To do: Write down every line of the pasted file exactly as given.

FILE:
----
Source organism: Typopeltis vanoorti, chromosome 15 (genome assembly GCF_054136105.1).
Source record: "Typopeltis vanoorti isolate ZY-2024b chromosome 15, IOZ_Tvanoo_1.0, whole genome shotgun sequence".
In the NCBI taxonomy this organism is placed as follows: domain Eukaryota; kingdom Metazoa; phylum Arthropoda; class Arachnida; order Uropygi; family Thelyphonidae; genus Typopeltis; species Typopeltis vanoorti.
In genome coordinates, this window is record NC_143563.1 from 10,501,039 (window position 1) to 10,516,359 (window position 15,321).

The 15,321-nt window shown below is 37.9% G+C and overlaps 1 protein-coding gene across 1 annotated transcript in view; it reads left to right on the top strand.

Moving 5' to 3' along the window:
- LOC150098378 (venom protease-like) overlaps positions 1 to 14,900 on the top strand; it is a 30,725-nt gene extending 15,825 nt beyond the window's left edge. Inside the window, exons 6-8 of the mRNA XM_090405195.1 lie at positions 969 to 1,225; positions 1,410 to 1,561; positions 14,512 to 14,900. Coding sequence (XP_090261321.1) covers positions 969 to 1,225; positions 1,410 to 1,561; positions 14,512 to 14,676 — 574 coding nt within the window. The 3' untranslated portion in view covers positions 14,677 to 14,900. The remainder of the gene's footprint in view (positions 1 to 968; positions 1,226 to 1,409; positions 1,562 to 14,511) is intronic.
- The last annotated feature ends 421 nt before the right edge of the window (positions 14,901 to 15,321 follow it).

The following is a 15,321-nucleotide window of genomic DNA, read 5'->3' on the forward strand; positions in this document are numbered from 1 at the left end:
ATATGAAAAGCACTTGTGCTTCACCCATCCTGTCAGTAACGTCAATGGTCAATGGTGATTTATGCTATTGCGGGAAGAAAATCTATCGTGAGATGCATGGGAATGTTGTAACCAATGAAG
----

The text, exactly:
Source organism: Typopeltis vanoorti, chromosome 15 (genome assembly GCF_054136105.1).
Source record: "Typopeltis vanoorti isolate ZY-2024b chromosome 15, IOZ_Tvanoo_1.0, whole genome shotgun sequence".
In the NCBI taxonomy this organism is placed as follows: domain Eukaryota; kingdom Metazoa; phylum Arthropoda; class Arachnida; order Uropygi; family Thelyphonidae; genus Typopeltis; species Typopeltis vanoorti.
In genome coordinates, this window is record NC_143563.1 from 10,501,039 (window position 1) to 10,516,359 (window position 15,321).

The 15,321-nt window shown below is 37.9% G+C and overlaps 1 protein-coding gene across 1 annotated transcript in view; it reads left to right on the top strand.

Moving 5' to 3' along the window:
- LOC150098378 (venom protease-like) overlaps positions 1 to 14,900 on the top strand; it is a 30,725-nt gene extending 15,825 nt beyond the window's left edge. Inside the window, exons 6-8 of the mRNA XM_090405195.1 lie at positions 969 to 1,225; positions 1,410 to 1,561; positions 14,512 to 14,900. Coding sequence (XP_090261321.1) covers positions 969 to 1,225; positions 1,410 to 1,561; positions 14,512 to 14,676 — 574 coding nt within the window. The 3' untranslated portion in view covers positions 14,677 to 14,900. The remainder of the gene's footprint in view (positions 1 to 968; positions 1,226 to 1,409; positions 1,562 to 14,511) is intronic.
- The last annotated feature ends 421 nt before the right edge of the window (positions 14,901 to 15,321 follow it).

The following is a 15,321-nucleotide window of genomic DNA, read 5'->3' on the forward strand; positions in this document are numbered from 1 at the left end:
ATATGAAAAGCACTTGTGCTTCACCCATCCTGTCAGTAACGTCAATGGTCAATGGTGATTTATGCTATTGCGGGAAGAAAATCTATCGTGAGATGCATGGGAATGTTGTAACCAATGAAG